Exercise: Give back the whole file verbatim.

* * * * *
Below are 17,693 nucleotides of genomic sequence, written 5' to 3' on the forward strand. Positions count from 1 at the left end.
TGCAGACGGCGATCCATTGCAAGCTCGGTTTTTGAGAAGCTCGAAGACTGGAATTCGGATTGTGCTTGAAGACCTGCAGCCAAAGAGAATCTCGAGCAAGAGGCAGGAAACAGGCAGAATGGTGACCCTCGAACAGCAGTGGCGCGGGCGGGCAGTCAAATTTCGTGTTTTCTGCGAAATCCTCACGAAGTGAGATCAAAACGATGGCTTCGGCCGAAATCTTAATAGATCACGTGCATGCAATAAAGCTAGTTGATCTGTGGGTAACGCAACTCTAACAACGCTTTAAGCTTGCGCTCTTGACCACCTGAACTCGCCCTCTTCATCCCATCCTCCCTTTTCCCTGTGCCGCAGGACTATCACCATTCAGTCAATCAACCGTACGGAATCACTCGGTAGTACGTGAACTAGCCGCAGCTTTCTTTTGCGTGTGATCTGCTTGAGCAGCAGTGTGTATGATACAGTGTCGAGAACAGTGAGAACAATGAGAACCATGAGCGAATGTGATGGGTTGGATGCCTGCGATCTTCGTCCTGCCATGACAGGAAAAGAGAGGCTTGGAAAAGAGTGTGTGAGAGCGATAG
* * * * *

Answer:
Below are 17,693 nucleotides of genomic sequence, written 5' to 3' on the forward strand. Positions count from 1 at the left end.
TGCAGACGGCGATCCATTGCAAGCTCGGTTTTTGAGAAGCTCGAAGACTGGAATTCGGATTGTGCTTGAAGACCTGCAGCCAAAGAGAATCTCGAGCAAGAGGCAGGAAACAGGCAGAATGGTGACCCTCGAACAGCAGTGGCGCGGGCGGGCAGTCAAATTTCGTGTTTTCTGCGAAATCCTCACGAAGTGAGATCAAAACGATGGCTTCGGCCGAAATCTTAATAGATCACGTGCATGCAATAAAGCTAGTTGATCTGTGGGTAACGCAACTCTAACAACGCTTTAAGCTTGCGCTCTTGACCACCTGAACTCGCCCTCTTCATCCCATCCTCCCTTTTCCCTGTGCCGCAGGACTATCACCATTCAGTCAATCAACCGTACGGAATCACTCGGTAGTACGTGAACTAGCCGCAGCTTTCTTTTGCGTGTGATCTGCTTGAGCAGCAGTGTGTATGATACAGTGTCGAGAACAGTGAGAACAATGAGAACCATGAGCGAATGTGATGGGTTGGATGCCTGCGATCTTCGTCCTGCCATGACAGGAAAAGAGAGGCTTGGAAAAGAGTGTGTGAGAGCGATAG